i was happy to be home after making the 26 miles round trip. it took about 2 hours and 30 minutes. my left big toe hurt from pushing too hard on the left (and only) toeclip. my left outer hamstring was a little achy as well. other than that, i felt fine. i weighed myself before my shower and discovered i'd lost 2 lbs. must've been from all that sweating!

i finally made it to market basket to get some groceries. jut enough to make some spaghetti for dinner, i had a craving for carbohydrates. i was sweaty again when i got home. weighing myself once more before yet another shower, i saw that i lost an additional pound.

after dinner i rode the bike up to trum field (in magoun square), where somerville was holding their 4th of july fireworks - on the last day of june. it sort of makes sense from a logistical perspective since people might have long weekend plans that take them out of town (although given the still impoverished economy, most will probably opt for the staycation instead).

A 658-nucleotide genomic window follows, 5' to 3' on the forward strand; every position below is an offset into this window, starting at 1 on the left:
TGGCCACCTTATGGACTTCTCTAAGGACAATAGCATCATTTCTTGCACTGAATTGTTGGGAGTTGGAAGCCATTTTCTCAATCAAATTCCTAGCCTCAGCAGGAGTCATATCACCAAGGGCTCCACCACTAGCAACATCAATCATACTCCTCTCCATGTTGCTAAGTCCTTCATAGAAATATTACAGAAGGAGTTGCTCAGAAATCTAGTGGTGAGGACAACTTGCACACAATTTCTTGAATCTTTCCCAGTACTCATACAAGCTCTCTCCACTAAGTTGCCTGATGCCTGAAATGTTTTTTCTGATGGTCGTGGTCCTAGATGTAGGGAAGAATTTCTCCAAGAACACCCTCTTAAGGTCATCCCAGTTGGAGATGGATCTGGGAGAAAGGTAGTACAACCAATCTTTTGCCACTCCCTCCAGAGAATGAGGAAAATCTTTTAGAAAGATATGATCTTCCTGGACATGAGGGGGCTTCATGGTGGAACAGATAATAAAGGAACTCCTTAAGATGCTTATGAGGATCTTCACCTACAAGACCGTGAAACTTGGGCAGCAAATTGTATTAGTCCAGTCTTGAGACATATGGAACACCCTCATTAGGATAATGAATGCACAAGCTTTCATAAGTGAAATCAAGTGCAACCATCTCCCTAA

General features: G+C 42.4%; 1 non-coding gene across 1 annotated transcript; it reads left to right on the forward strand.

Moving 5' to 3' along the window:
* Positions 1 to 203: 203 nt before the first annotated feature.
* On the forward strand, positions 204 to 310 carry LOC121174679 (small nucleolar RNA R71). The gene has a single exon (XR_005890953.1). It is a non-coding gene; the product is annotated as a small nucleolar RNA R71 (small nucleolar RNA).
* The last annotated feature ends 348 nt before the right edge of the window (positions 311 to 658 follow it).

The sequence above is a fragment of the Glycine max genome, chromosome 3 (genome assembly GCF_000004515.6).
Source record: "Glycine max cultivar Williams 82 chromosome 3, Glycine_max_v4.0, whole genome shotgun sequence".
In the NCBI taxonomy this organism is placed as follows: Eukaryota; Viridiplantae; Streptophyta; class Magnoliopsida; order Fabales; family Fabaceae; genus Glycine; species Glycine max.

the fireworks was scheduled to begin at 9:15 so there was no point in getting their too early. i got there about 8:45 but should've came even later since the pyrotechnics didn't start until 9:45. there was nothing to do but to stand and wait. i had the misfortune of being right in front of one of the speakers; i positioned myself so i wouldn't get the full musical blast and end up being deaf.